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British Tank Destroyer FV215B(183) (35A008) 1:35 Amusing Hobby Post WWII, everything armoured was still suffering from a hangover from Hitler's "bigger is better" mantra, and Heavy Tanks were all the rage. The FV214 Conqueror was one such vehicle, and was intended to be the big-brother of the Centurion, wiping out enemy tanks and clearing the way. It saw service in limited quantities in West Germany in the late 50s to early 60s, and was phased out in favour of the Main Battle Tank. The FV215B was a proposal for a Self-Propelled Gun based on the same chassis, but with the turret housing a 183mm gun fitted to the aft part of the hull to reduce overhang of its limited traverse turret. It never progressed beyond a mock-up, so was essentially a paper project, and ended its days consigned to the waste paper basket when the project was cancelled. The Kit This is a great paper project from Amusing Hobby, with some sprues borrowed from their Conqueror kits as you might expect. There's no harm in getting the most out of the sprues, and we get an interesting developmental dead-end of the Conqueror line into the bargain. FV222 Conqueror ARV next maybe? The kit arrives in a traditional top opening box, and inside are nine sprues and two hull halves in sand-coloured styrene, 226 track links in brown styrene two-per-sprue (113 of them in my kit), eight real-live springs, a length of braided copper wire, a small sheet of Photo-Etch (PE) brass, a decal sheet, and instruction booklet with colour profiles and markings guide on the rear pages. It doesn't share as many of the parts as you'd think with its progenitor, with only the running gear, lower hull, wheels, tracks and side-skirts from the original, all the rest being newly tooled. Detail is the same quality as the Conqueror, although some texturing of the turret armour would have been an improvement, but it's not massively difficult to do yourself with a stipple of Mr Surfacer and a few knocks with a spinning Dremel tool. It's an exterior kit, so other than a few periscopes and small parts near hatches, there is nothing inside. If you're opening hatches, grab some Post WWII tank crew to go with it and you're set. Construction begins with the hull, and the suspension bogies that contain the Horstmann suspension units, which is where the real springs come in. These are contained between two end-caps, which affix to a back-plate, and if you're careful with the glue when you attach the perforated front part, you should end up with working suspension. Two pairs of road wheels and a single pair of return rollers are fixed to the axles, and held in place by hub caps that fit using friction alone, so the wheels should turn too if you don't overdo the paint. This is repeated over the eight bogies, a multi-part drive sprocket with final drive housing is installed at the rear and the adjustable idler wheels are added to the lower glacis, with an element of adjustment possible before you apply glue, which should allow you to take up any additional slack in the tracks before you finish construction. A set of small inner skirts are glued along the length of the road wheel area, with tie-downs/grab-handles at either end, although it may be better to leave these off until after the tracks are fitted, and possibly until after painting. The rear bulkhead fits to the opening in the back of the hull after being decked-out with towing hooks and various small parts, after which the new upper hull is built. Blanking plates are affixed to the lower edges of the sponsons before it is flipped over and the glacis plate is added to the blank front of the upper hull. Light clusters, travel-lock for the barrel and lifting eyes are added, then around the front of the turret ring a group of PE grilles are glued in place with super glue and the engine access hatch is detailed with grab-handles and lifting lugs. A semi-circular hatch is supplied for the driver, with periscope and levers inside, stowage boxes and exhausts are added to the fenders, plus air cleaners and fire extinguishers, then short outer skirts that hang from the edges of the fenders on small lugs. The upper turret is a single moulding to which the internal periscope and latching parts are fitted, while cable bobbin, stowage, shell-ejection hatch and twin smoke grenade launchers are fitted to the slab-like sides. On the roof are the three hatches, sighting gear and a single coaxial(ish) machine gun projecting from a wedge-shaped appendage in front of the commander's cupola, which has a flip-forward hatch and a mushroom vent in the centre of the roof. Either side of the commander's hatch are spare ammo cans for the belt-fed aft-facing machine gun that is fixed to the rear on a Y-shaped mount. The massive 183mm main gun is made from two interlocking tubular parts with hollow centres, which have their join hidden by the fume extractor that fits around them in two parts. The completed barrel then slides through the angular mantlet and locates in the pivoting part, which latches inside the mantlet with a firm push, having moulded-in splines to keep it from drooping, although if you play with it too much it will end up saggy. The completed mantlet and single piece turret floor complete the assembly, leaving just the tracks and final assembly to do. The tracks are very nicely moulded, and are of the click-fit workable variety, which works very well indeed in this instance. The parts are moulded in pairs with a small injection manifold between them, and they are attached by only two sprue gates, with no ejector pins to deal with. Clean-up is super-simple due to the location of the gates, and the click action is quite robust, leaving you with a run of tracks in fairly short order, which is just as well as you need 98 links per side. Having seen a few rather poorly engineered track joining methods from other major manufacturers lately, it's refreshing to see a genuinely good track-making method from Amusing Hobby. With the tracks installed, the hull halves can be joined, the turret twisted into place, and a pair of aft mudguards fitted to the fenders to complete the job. Markings It's a what-if, paper-project or hypothetical AFV if you like, so the schemes have been made up with the assistance of Mig Jiménez's company AMMO, so it's not a surprise to see that the colours are using their codes. Both options have camouflage patterns, which should be easy enough to apply because you have five views so there's no guesswork involved. If you're planning on using an airbrush you can either freehand them with nice tight demarcations, or get some of that clever putty, roll out some snakes and get on with masking it up, leaving it to settle a little into the corners to prevent "the fuzzies". The decal sheet is small and contains a number of which alphanumeric codes to create your own number plates using the black rectangles as a backdrop, some well-known British tank regiment badges, a couple of yellow donuts and circles, and even a British flag with a tiny first aid roundel nearby. Registration, colour density and sharpness are up to the job, and you have plenty of scope to create your own vehicle with a little made-up history if you like. Conclusion I'm quite fond of this era of gigantic tanks when they were still figuring out the best way of doing things in the world of Armoured Fighting Vehicles, so this appeals to me both from a subject point of view as well as a nice kit that will look imposing on the shelf, unless you plonk it down next to a Conqueror or a IS-3, or maybe even an American T-28, or your own 1:35 scratch-build P1000 Ratte! Highly recommended. Review sample courtesy of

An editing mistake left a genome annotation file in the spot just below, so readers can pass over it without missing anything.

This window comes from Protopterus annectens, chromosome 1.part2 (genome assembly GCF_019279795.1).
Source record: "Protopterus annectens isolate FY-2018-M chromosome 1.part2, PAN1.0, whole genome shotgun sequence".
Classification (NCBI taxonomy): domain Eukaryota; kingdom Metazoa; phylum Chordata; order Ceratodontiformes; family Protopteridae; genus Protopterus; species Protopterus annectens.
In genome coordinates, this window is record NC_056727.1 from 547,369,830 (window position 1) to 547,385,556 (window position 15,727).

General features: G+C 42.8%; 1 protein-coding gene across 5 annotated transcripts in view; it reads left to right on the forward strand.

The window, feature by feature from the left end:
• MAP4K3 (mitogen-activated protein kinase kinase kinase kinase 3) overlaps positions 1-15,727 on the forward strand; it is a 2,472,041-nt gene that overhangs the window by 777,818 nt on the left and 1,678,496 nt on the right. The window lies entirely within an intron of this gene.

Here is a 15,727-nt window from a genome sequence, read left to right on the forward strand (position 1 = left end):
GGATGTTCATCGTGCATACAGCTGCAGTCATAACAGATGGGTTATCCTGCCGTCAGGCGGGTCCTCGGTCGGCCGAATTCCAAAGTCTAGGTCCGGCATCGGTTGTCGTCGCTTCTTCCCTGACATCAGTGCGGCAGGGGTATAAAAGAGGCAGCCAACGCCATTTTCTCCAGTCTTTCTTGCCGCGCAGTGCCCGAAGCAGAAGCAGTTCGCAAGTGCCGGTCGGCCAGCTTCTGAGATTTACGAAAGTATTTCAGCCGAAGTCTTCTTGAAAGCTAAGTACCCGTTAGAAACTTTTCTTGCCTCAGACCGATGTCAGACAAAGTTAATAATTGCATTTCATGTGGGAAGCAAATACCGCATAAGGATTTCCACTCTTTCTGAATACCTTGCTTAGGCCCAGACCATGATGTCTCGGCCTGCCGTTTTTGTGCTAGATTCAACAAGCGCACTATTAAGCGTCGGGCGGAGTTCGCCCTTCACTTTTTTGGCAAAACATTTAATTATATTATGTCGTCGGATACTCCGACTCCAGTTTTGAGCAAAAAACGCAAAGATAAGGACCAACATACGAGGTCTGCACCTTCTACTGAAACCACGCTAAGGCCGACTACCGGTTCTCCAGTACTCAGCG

(just information for all fans of unusual projects...& Soviet aircraft ) Hydroplane MiG-17....now you see all! No, it's not a combat plane, only testbed for hydroski projected big naval supersonic Soviet "America-bomber". It didn’t get to the real plane, so you see only the model photo ... but this model is scary beautiful! I do not know, what is more in it - terrible or beautiful! Therefore, someone must make a good, accurate, high-quality MiG-17 in 72nd scale ....so that someone would make such a this conversion detail set to him! Resource photos: https://afirsov.livejournal.com/402533.html#comments B.R. Serge